Esposito, Ryan and Laney are still top notch and I enjoy them. I miss Montgomery and I’m not too keen on the new Captain which means she was doing her job right. I do see her lightening up a little near the end thanks to Esposito and Ryan’s antics but we’ll see.
I still like the series and expect it to get back to more of what I enjoy next week – given the previews, the insensitive, “OMG did he just say that?” type humor will be back.
Hawaii Five-O was what I expected from it. A little bit of a rushed recovery as they quickly cleared McGarret of murdering the Govenor. I still watch this because it’s entertaining in an action-packed sort of way with less thought required. I don’t have much to say about it – it’s more of the same. Nice scenery, quickly resolved cases, cool car, action and a little bit of drama. Admittedly, I don’t have a lot of investment in the show, it’s more of a watch and see what happens, less of a figure it out type show – at least that’s how I view it. Still, I do want to see it.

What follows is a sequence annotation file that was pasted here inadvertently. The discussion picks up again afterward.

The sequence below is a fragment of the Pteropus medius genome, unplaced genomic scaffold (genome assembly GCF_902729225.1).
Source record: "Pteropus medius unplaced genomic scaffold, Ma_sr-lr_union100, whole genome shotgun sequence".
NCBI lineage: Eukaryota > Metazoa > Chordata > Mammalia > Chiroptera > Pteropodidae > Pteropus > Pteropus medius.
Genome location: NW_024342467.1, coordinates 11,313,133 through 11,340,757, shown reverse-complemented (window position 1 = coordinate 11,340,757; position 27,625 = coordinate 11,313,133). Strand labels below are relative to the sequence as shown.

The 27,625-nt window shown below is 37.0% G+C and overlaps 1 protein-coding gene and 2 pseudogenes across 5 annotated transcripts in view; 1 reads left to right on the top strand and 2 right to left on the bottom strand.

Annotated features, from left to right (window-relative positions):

Camelot is new show (though I heard it aired already in the U.S.?) which had an interesting opener. I can’t help but feel it’s appearance is due to A Game of Thrones and its success on HBO. Still, it’s a more grown up take on the Arthur tale. I do like the selection of actors and presentation of the story is an good spin.
Some of it seems a little forced (killing of Arthur’s adopted mother) or small scale (the fact that Lott was there with a handful of ‘troops’). The attack on Camelot seemed a little weak with very few people in a tight area. The killing of Lott and the adopted father of Arthur seemed a little too weak. I understand it was supposed to be a show of vengeance empowered rage that the father fought on rather than fell, but it reminded me too much of scenes from other movies usually where evil and seemingly invulnerable creatures pull themselves along a weapon that has skewered them.
Having watched the second episode it does get a little more gritty and the adult content escalates a little – still mostly boobs and butts – with the implication of open sexual acts including sex as a tool for dominance (borderline rape though that implication is lessened when Morgan tells Lott to go ahead and do it). The speech given by Arthur was alright, I think they emphasized what needed to be emphasized. The impending love triangle seems a little early. It seems like they’re rushing to the juicy parts of the story very quickly.